A Tale of Two Cities

by: Charles Dickens

Book the Third: The Track of a Storm Chapters 11–15

Summary Book the Third: The Track of a Storm Chapters 11–15

The narrator recounts that those who saw Carton die witnessed a peaceful and even prophetic look on his face, and speculates confidently about Carton’s final thoughts: Carton notes the fact that the oppressors in the crowd “have risen on the destruction of the old,” but also realizes that, someday, Paris will recover from these horrors and become beautiful. Also in these imagined last moments, Carton sees Lucie and Darnay with a child named after himself. He sees Manette happy and healthy and sees Lorry living a long and peaceful life. He sees a future in which he holds a special place in their hearts and in the hearts of generations hence. He sees his own name “made illustrious,” and the blots that he threw upon his life fade away. According to the narrator, Carton dies in the knowledge that “It is a far, far better thing that I do, than I have ever done; it is a far, far better rest that I go to than I have ever known.”

I see a beautiful city and a brilliant people rising from this abyss, and, in their struggles to be truly free, . . . I see the evil of this time . . . gradually making expiation for itself and wearing out.

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Read a translation of Chapter 15: The Footsteps Die Out Forever →

Analysis: Chapters 11–15

Dickens uses the figure of Miss Pross to emphasize the power of love. As the devoted servant battles with Madame Defarge, he notes that “the vigorous tenacity of love [is] always so much stronger than hate.” The showdown between the two women serves also as a commentary on social order and revolution. Revolution, as embodied by Madame Defarge, may prove fiercer and wilder, but the social order that Miss Pross represents emerges as stronger and steadier. Although Dickens denounces the cruelty and vengefulness of Madame Defarge, he acknowledges the unavoidable fact of such people’s existence in the world:

And yet there is not in France, with its rich variety of soil and climate, a blade, a leaf, a root, a sprig, a peppercorn, which will grow to maturity under conditions more certain than those that have produced this horror. Crush humanity out of shape once more, under similar hammers, and it will twist itself into the same tortured forms. Sow the same seed of rapacious license and oppression over again, and it will surely yield the same fruit according to its kind.

Yet in noting the prevalence of evil, Dickens also shows an understanding of the processes by which evil arises. Madame Defarge certainly possesses a criminal bloodlust, but Dickens suggests her own tragic past and suffering, rather than any innate ill-will toward humanity, have transformed her into the despicable creature that she has become. As such, Dickens is not so interested in criticizing Madame Defarge specifically as he is in using her as an example of the vices that society perpetrates. Although, at the end of the novel, the narrator, using Carton’s voice, prophesies a restored and replenished France—true to Carlyle’s theory of history in which one era emerges “like a phoenix” out of the ashes of another—A Tale of Two Cities ultimately extends a cautionary word toward its readers. In certain sublime instances—such as Carton’s self-sacrifice—death may beget life, but oppression can beget nothing other than itself.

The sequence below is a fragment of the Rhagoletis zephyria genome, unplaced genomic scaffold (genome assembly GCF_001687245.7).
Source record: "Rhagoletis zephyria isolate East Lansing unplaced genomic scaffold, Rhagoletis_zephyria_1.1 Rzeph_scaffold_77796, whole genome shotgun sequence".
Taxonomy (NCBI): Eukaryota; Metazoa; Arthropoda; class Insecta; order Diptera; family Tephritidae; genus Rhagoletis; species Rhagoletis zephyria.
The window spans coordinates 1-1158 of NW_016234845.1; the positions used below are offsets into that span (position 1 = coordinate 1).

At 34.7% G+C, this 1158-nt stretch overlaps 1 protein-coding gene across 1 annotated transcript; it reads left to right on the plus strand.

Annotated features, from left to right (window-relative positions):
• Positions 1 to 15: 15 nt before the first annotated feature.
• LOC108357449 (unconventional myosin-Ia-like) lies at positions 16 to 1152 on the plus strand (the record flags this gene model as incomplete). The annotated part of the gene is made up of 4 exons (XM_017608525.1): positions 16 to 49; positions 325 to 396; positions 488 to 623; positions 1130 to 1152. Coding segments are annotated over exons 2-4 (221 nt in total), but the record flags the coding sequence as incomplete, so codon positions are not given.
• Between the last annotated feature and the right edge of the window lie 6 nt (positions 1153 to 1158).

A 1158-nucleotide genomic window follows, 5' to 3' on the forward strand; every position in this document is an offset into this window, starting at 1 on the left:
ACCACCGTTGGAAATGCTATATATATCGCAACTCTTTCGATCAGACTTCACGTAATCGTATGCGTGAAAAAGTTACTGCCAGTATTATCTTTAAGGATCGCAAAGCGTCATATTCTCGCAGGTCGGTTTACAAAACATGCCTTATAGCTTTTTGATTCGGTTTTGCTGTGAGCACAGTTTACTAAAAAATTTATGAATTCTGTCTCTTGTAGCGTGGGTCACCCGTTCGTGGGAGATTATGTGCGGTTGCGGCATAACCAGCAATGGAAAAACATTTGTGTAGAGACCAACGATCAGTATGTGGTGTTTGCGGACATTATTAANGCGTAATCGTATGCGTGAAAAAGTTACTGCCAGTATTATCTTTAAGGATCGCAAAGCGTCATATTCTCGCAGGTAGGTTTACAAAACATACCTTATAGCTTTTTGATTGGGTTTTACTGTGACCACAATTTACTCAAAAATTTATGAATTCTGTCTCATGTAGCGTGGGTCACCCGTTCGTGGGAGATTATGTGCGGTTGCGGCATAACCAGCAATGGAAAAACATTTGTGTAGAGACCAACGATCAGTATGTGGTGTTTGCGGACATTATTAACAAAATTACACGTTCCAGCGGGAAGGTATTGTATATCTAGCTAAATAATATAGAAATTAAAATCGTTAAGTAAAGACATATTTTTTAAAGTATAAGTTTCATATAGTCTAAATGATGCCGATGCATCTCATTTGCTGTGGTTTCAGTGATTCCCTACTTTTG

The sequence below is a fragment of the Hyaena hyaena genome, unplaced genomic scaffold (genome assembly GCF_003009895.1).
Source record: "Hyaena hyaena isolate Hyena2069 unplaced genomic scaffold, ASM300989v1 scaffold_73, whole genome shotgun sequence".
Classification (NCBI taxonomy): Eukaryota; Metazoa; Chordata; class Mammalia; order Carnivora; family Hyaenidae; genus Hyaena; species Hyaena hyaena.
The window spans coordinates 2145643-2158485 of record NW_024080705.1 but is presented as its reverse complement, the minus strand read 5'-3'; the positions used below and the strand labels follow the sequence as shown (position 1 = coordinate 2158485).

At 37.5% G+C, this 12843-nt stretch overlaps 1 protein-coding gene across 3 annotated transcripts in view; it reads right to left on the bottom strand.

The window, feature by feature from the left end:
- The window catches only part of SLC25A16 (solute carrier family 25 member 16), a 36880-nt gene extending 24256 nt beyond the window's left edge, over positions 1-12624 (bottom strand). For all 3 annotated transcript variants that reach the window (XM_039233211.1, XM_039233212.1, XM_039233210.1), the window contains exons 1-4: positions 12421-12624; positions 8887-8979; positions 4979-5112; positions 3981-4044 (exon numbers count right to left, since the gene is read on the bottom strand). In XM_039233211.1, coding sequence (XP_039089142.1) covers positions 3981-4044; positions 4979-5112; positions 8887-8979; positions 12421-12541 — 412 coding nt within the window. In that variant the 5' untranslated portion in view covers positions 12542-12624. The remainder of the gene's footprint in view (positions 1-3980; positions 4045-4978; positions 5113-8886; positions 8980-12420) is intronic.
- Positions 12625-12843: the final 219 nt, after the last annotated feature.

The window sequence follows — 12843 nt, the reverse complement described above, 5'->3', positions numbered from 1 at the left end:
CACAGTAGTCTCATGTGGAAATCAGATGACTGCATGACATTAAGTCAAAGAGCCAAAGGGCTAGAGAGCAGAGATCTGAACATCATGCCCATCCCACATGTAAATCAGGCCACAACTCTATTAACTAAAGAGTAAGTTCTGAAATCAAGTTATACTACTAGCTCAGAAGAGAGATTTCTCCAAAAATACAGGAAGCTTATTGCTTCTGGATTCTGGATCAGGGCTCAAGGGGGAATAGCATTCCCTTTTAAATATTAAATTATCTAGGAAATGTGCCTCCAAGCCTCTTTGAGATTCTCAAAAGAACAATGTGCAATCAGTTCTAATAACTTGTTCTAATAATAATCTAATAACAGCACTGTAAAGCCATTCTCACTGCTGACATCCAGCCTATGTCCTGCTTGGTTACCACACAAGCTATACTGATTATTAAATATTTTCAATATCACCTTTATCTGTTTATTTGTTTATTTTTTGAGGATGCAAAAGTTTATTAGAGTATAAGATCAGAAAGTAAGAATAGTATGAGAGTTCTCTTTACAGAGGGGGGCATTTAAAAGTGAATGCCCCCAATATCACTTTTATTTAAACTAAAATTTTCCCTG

The novel ends with something of a Christian paradox: life is achieved through death. Carton’s sacrifice of his life enables him to live in a way that he otherwise could not, for this sacrifice—the only means by which Darnay can be saved—assures Carton a place in the hearts of others and allows him to have undertaken one truly meaningful and valuable act before dying. The final passage, in which the narrator imagines and records Carton’s last thoughts, extends Carton’s life beyond the moment of his death. He will live on in Lucie and Darnay, who will feel as deeply connected to him as they do to each other. He will live on in their child, who will bear his name and ambitiously follow a path that might have been Carton’s own. Generations to come will honor his memory, endowing him with a glory that he could never have enjoyed had he continued living as Stryver’s disaffected and drunken assistant. Carton’s death emphasizes one of the novel’s simpler philosophies—that love conquers all. Carton’s love for Lucie allows him to overcome not only the purposelessness of his life but also his own death. Moreover, the event constitutes a Victorian ending, in that it provides the perfect resolution to various characters’ problems. It ensures the continued happiness of Darnay and Lucie and it represents the redemption of the once spiritually aimless Carton.

The closing shift from third-person narration to the first-person supposed thoughts of Sydney Carton creates a powerful effect—it is as if Carton’s beautiful act transcends even the narrator’s control over the story. Indeed, the stunningly philosophical words that the narrator ascribes to Carton mirror Carton’s quasi-religious ascension into the realm of the sublime. In his repetition of the phrase “I see” over the second to last four paragraphs, Dickens uses anaphora, a rhetorical device in which a phrase recurs at the beginning of successive clauses. These paragraphs then culminate in the spiritually edifying and uplifting anaphora of “It is a far, far better thing” and “It is a far, far better rest.” This device lends the closing passages a soothing, peaceful tone, and, in its repetition, evokes the language of prayer and reverence. The harmony between the style and content of these final paragraphs leaves the reader with a feeling of complete resolution.